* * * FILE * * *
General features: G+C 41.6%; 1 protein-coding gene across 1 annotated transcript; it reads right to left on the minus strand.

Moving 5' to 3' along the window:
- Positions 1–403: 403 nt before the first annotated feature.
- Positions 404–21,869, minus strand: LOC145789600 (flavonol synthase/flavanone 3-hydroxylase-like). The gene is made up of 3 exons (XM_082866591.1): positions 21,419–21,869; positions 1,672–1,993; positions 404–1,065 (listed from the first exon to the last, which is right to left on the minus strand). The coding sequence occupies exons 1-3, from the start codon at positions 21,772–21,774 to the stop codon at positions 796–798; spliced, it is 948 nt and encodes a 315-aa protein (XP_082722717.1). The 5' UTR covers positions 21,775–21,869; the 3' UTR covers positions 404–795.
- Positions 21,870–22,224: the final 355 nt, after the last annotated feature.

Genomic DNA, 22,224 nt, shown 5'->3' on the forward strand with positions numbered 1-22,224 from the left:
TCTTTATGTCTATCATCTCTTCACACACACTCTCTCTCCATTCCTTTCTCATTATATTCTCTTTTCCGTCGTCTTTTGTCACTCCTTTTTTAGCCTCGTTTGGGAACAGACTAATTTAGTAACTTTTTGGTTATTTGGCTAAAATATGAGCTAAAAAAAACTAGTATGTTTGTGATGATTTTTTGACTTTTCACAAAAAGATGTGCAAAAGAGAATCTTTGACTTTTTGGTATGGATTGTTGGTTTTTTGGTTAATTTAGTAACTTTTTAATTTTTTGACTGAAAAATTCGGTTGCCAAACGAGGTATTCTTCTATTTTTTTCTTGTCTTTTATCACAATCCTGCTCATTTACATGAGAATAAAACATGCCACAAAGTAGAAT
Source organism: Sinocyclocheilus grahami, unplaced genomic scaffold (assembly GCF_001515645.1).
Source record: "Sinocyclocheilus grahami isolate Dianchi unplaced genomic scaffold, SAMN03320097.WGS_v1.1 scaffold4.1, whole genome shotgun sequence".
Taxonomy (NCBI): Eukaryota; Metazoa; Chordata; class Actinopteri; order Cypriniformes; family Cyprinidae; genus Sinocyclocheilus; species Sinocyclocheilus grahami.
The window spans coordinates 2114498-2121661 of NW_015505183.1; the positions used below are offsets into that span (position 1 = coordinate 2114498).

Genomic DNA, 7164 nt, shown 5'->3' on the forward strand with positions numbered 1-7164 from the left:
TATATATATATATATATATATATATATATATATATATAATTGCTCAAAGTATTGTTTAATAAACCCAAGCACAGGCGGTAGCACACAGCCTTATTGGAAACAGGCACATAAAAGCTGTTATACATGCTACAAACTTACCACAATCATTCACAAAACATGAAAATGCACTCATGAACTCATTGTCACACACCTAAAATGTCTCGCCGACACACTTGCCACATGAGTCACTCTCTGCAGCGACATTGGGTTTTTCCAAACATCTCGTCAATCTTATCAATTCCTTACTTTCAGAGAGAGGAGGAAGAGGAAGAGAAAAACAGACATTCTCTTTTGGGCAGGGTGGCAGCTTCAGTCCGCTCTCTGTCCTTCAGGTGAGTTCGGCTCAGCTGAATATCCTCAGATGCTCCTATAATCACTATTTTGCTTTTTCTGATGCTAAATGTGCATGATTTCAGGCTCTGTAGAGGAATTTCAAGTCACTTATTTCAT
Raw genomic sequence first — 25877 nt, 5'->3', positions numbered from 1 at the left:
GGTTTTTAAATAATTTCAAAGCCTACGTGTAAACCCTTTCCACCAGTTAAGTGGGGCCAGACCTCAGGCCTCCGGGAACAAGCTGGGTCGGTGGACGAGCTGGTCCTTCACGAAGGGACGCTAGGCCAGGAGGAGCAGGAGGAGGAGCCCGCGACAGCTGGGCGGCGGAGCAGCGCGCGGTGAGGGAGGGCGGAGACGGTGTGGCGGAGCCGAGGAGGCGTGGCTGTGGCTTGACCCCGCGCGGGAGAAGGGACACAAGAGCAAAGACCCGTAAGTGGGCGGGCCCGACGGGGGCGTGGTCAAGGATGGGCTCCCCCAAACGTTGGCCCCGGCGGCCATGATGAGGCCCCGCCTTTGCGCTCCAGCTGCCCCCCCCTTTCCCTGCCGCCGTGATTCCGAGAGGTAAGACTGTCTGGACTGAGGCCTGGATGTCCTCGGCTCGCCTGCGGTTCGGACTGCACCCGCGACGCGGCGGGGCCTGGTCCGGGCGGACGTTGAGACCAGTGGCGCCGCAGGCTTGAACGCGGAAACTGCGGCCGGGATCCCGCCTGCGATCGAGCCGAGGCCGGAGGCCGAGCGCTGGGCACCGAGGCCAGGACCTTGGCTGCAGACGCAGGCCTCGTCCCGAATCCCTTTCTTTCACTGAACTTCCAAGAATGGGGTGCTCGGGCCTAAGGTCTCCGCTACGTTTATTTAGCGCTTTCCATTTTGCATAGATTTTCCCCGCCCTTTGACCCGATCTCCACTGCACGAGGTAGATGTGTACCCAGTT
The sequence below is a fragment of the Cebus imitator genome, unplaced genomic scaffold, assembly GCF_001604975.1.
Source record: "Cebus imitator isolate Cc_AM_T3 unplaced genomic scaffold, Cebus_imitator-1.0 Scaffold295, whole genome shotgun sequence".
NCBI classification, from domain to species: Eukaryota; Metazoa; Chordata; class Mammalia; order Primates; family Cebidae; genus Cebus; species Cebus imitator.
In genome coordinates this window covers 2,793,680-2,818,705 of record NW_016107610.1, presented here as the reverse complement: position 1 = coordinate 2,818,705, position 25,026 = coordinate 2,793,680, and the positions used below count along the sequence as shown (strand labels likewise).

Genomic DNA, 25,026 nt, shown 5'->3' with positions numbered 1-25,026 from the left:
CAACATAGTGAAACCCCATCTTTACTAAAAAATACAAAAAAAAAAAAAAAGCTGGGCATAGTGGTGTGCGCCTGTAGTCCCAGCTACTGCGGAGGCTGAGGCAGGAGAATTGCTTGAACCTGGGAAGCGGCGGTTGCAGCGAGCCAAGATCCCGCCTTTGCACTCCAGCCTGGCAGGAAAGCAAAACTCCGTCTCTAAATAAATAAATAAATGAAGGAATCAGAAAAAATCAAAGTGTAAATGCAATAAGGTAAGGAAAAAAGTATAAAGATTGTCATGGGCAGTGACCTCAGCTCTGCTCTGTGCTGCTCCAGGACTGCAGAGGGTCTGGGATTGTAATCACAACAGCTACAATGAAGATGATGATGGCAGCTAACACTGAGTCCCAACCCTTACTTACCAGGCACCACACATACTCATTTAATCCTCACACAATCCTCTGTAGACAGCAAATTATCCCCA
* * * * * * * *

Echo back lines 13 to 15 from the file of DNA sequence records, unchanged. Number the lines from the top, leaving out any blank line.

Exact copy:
TATATATATATATATATATATATATATATATATATATAATTGCTCAAAGTATTGTTTAATAAACCCAAGCACAGGCGGTAGCACACAGCCTTATTGGAAACAGGCACATAAAAGCTGTTATACATGCTACAAACTTACCACAATCATTCACAAAACATGAAAATGCACTCATGAACTCATTGTCACACACCTAAAATGTCTCGCCGACACACTTGCCACATGAGTCACTCTCTGCAGCGACATTGGGTTTTTCCAAACATCTCGTCAATCTTATCAATTCCTTACTTTCAGAGAGAGGAGGAAGAGGAAGAGAAAAACAGACATTCTCTTTTGGGCAGGGTGGCAGCTTCAGTCCGCTCTCTGTCCTTCAGGTGAGTTCGGCTCAGCTGAATATCCTCAGATGCTCCTATAATCACTATTTTGCTTTTTCTGATGCTAAATGTGCATGATTTCAGGCTCTGTAGAGGAATTTCAAGTCACTTATTTCAT
Raw genomic sequence first — 25877 nt, 5'->3', positions numbered from 1 at the left:
GGTTTTTAAATAATTTCAAAGCCTACGTGTAAACCCTTTCCACCAGTTAAGTGGGGCCAGACCTCAGGCCTCCGGGAACAAGCTGGGTCGGTGGACGAGCTGGTCCTTCACGAAGGGACGCTAGGCCAGGAGGAGCAGGAGGAGGAGCCCGCGACAGCTGGGCGGCGGAGCAGCGCGCGGTGAGGGAGGGCGGAGACGGTGTGGCGGAGCCGAGGAGGCGTGGCTGTGGCTTGACCCCGCGCGGGAGAAGGGACACAAGAGCAAAGACCCGTAAGTGGGCGGGCCCGACGGGGGCGTGGTCAAGGATGGGCTCCCCCAAACGTTGGCCCCGGCGGCCATGATGAGGCCCCGCCTTTGCGCTCCAGCTGCCCCCCCCTTTCCCTGCCGCCGTGATTCCGAGAGGTAAGACTGTCTGGACTGAGGCCTGGATGTCCTCGGCTCGCCTGCGGTTCGGACTGCACCCGCGACGCGGCGGGGCCTGGTCCGGGCGGACGTTGAGACCAGTGGCGCCGCAGGCTTGAACGCGGAAACTGCGGCCGGGATCCCGCCTGCGATCGAGCCGAGGCCGGAGGCCGAGCGCTGGGCACCGAGGCCAGGACCTTGGCTGCAGACGCAGGCCTCGTCCCGAATCCCTTTCTTTCACTGAACTTCCAAGAATGGGGTGCTCGGGCCTAAGGTCTCCGCTACGTTTATTTAGCGCTTTCCATTTTGCATAGATTTTCCCCGCCCTTTGACCCGATCTCCACTGCACGAGGTAGATGTGTACCCAGTT